plastics. As it happens. these extreme. during. In about a month. Graph 4 compares the exposures after ten days. Method 3 D2244. and a variety of art reproductions or outdoor applications. Regardless of the season or To determine the effect of RH. Delta E (total color change) was recorded for each specimen. (Xe-1).55 W/m2/nm at 340 nm Q-Sun Test Results Relative Humidity: Xe-1 Effective RH = 15% After ten days.6 80 Delta E 70 1. Sunlight-Through-Window Glass 130 2. and after Q-Sun Xenon (Xe-1 & Xe-3) exposure using a spectrophotometer in accordance to ASTM ASTM D3424. Exposure Cycle: Continuous Light at 63 ± 3˚C (145 ± 5˚F) Graph 2 shows the fade resistance performance of the eight ink colors in a Q-Sun Xe-1. which are yellow ink with excellent fade resistance is designed for fine widely used for testing paints. Q-Sun With Window Glass Filter Q-Sun Fade Resistance Range vs. Sunlight Graph 2 .35 W/m2 @ 340 nm 100 90 Irradiance (W/m2) 1. The only real differences among the where the effective relative humidity was approximately 15% natural exposures were in the speed of degradation. are designed for general commercial printing.Q-Sun Fade Resistance of Eight Litho Inks Through Window Glass Xenon Arc Exposure Test Conditions Inks were measured for color before. while the others other materials.8 40 30 0. June 2004 GATFWorld 25 . This a high-UV. the tests were fast and effective and the relative rankings a Q-Sun which controlled RH at 50% (Xe-3-H) and another of the inks were very similar. one of the In Part 1. Graph 3 shows the range of durability for the three yellow ink test specimens in Q-Sun Xe-1.0 0 1 2 3 4 7 10 14 17 21 24 28 31 300 350 400 450 500 550 600 650 700 750 800 Wavelength (nm) Days Graph 1 . the inks were exposed in location.0 0. sunlight through window glass exposures provided yellow inks performed much better than the others. Florida and Arizona Summary Although their initial appearance was similar.Q-Sun Xenon Arc with Window Glass Filter vs. Window Glass Filter Irradiance Level: 0.2 60 50 0.4 Sunlight through Q-Sun Xenon Arc 120 Window Glass with Window Glass Filter 110 2. high-temperature and high-relative humidity (RH) shows the range of durability possible in various ink formula- exposure environment for our inks. We exposed inks in the tions and illustrates the value of testing. Test Duration: 31 Days Both xenon arc exposures were also able to sort out the Total Radiant Exposure = 1473 kJ/m2 at 340 nm yellow inks with excellent fade resistance from those with poor fade resistance.4 20 10 0. the benchmark exposure locations of Florida and Arizona. both models of Q-Sun tester discrimi- Xe-3 RH = 50% nated the good performing inks from bad performing inks. real-world test environ- ments quickly separated inks with excellent fade resistance from Relative Humidity those inks with poor fade resistance. textiles.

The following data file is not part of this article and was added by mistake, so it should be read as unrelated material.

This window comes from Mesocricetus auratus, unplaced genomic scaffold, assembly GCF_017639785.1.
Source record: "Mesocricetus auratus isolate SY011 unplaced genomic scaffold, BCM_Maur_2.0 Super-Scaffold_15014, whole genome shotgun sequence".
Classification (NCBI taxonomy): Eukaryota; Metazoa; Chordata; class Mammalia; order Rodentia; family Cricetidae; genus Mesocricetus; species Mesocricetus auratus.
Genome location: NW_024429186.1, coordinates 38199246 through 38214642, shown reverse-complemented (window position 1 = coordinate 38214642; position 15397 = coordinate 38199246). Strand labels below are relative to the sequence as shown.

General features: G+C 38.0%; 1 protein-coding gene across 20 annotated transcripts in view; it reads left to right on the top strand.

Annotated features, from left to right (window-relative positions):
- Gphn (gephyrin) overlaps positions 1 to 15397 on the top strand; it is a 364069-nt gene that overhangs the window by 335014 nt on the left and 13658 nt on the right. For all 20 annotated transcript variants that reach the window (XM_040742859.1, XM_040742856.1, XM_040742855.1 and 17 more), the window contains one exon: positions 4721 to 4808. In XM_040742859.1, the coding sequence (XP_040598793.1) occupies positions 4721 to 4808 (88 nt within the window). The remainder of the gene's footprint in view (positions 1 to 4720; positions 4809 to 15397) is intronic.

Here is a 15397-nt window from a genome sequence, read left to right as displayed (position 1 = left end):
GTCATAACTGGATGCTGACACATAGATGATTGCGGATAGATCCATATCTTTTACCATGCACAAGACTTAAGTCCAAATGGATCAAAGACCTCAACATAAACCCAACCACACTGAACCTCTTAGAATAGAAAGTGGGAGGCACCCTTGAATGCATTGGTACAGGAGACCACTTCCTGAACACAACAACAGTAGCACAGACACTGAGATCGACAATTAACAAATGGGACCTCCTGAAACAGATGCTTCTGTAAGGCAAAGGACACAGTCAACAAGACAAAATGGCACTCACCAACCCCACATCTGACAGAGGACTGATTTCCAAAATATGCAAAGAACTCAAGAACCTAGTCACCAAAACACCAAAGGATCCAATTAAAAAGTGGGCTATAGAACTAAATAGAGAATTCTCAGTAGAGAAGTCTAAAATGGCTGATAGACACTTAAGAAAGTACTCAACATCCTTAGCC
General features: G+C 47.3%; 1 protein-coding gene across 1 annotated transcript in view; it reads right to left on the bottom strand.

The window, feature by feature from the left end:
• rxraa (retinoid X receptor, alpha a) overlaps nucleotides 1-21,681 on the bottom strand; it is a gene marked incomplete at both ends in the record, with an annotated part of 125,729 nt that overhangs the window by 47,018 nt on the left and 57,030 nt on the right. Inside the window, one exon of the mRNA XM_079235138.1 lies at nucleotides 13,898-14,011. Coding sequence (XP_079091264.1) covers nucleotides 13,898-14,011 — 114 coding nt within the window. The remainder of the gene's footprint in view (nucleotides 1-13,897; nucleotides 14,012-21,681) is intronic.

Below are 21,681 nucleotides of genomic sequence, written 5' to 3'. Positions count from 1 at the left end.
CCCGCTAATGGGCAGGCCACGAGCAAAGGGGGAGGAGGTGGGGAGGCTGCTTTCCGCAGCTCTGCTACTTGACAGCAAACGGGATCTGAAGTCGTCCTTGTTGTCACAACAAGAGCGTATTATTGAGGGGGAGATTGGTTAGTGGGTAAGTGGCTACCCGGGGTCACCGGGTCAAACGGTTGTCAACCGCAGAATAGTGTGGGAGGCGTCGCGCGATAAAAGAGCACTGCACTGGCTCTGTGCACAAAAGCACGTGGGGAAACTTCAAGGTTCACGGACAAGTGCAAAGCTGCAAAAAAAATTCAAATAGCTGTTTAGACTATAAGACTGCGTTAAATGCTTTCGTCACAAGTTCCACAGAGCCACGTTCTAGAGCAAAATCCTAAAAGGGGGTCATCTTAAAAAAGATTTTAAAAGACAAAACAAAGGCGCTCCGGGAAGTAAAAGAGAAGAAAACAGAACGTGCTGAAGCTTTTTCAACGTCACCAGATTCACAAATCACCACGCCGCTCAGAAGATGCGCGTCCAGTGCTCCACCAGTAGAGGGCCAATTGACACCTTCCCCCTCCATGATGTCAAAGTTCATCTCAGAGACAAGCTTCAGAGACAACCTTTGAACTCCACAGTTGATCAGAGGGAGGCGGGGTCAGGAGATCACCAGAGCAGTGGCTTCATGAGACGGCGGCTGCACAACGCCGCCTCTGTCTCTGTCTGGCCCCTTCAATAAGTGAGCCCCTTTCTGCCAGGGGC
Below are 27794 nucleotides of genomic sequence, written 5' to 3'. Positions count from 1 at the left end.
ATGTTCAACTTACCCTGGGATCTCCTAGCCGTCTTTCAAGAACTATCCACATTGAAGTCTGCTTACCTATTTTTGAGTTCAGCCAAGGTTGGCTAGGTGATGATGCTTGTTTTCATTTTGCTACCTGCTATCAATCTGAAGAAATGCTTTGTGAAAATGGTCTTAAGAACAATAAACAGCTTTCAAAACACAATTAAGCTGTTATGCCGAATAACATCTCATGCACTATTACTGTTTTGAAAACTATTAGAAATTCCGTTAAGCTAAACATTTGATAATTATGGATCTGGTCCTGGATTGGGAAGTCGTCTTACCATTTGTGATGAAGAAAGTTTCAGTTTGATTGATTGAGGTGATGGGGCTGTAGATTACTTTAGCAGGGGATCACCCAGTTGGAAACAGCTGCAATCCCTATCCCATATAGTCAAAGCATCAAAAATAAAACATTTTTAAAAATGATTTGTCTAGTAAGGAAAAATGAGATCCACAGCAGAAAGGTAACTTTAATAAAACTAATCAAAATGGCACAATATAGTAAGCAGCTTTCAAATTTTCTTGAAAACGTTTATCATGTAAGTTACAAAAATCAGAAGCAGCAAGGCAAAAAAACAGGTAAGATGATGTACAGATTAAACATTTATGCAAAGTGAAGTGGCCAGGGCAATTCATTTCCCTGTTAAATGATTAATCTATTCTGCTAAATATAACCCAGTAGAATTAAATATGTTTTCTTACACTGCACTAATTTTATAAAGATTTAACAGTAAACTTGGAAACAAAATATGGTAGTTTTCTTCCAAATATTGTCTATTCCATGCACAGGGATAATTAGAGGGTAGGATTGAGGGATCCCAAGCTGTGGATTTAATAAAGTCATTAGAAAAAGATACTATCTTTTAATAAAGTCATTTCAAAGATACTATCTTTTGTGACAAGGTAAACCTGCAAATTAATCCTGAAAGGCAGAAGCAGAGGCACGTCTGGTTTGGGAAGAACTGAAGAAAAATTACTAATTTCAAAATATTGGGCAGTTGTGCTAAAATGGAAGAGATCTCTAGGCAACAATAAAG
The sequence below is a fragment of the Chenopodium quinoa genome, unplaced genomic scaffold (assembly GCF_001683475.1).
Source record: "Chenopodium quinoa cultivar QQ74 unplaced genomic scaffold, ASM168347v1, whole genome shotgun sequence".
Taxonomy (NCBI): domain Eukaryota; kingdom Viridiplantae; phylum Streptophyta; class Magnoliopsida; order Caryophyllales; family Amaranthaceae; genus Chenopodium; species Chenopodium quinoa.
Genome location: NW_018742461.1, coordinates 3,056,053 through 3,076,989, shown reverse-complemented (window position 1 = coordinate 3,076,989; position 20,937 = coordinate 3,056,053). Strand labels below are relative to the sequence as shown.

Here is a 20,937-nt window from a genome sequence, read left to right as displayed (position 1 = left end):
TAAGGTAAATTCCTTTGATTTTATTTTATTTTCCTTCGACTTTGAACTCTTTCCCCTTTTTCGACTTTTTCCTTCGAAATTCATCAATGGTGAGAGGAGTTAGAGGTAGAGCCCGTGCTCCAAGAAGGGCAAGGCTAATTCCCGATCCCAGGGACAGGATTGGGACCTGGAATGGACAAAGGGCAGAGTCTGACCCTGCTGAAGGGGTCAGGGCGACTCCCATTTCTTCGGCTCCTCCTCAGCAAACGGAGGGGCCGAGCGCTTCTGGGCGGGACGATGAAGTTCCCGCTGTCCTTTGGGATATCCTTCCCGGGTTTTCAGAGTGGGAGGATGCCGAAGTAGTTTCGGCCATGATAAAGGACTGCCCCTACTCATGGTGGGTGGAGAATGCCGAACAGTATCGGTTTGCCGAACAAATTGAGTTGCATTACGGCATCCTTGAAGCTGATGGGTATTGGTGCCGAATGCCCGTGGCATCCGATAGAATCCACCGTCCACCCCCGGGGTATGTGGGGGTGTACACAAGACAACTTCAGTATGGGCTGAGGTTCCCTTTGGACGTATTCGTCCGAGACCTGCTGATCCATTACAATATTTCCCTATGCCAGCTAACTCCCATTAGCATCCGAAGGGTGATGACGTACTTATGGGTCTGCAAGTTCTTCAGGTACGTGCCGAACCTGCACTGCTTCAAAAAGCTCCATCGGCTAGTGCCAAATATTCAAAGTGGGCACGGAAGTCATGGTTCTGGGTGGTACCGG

For ence for these particular inks.98 FL Winter 0.0 0.97 0. Arizona.98 0.90 0.93 0.Fade Resistance of Lithographic Inks—Par t 2 Q-Sun Fade Resistance Effect of Relative Humidity Range For 3 Yellow Inks delta E 120 120 110 110 100 100 Q-Sun 15% RH 90 90 80 80 70 70 delta E 60 60 50 50 40 40 30 30 20 20 10 10 0 0 10 20 30 40 50 60 70 80 90 100 110 120 0 1 2 3 4 7 10 14 17 21 24 28 31 Q-Sun 50% RH Rank Order = 0.93 AZ Fall 0. value of –1. Rank Order Correlation Matrix Q-Sun FL Summer FL Fall FL Winter FL Spring AZ Fall Xenon 35 Days 35 Days 35 Days 35 Days 35 Days Q-Sun Xenon — 0.95 0. For Part 2.88 0. of 1. Graph 5 compares the Q-Sun expo.98 Days Graph 3 .88 FL Summer 0.98 0. Q-Sun Compared to Florida In Part 1. Negative rank order correlation is represented as a five days.97 — 0.98 — 1.83 0.98 0.90 FL Fall 0.95 0. this particular set of test specimens. we established a benchmark for fade resistance As shown in Table 1.98 0. RH made very little differ.97 0. we wanted to compare benchmark data * Perfect rank order agreement is represented as a value with the Q-Sun results.83 0.93 — 26 GATFWorld June 2004 .98 — 0.0 — 0.96 FL Spring 0. In this comparison. approximately equivalent to thirty-five days in Florida.98 0. Although the numerical results were not identical. Random rank order correlation is represented as a value sure at 10 days to the Florida Under-Glass exposure at thirty.Relative humidity had no noticeable effect on fade resistance There was excellent correlation. of zero. the results show perfect rank order* correlation between the two exposures. the Q-Sun at ten days was Table 1. the Q-Sun provided an acceleration factor of almost four-to-one.93 1. rank order values for the Q-Sun and testing of inks in the extreme environments of Florida and outdoor exposures were all very good.97 0.95 0.95 0.Q-Sun Fade Resistance for 3 Yellow Inks Graph 4 .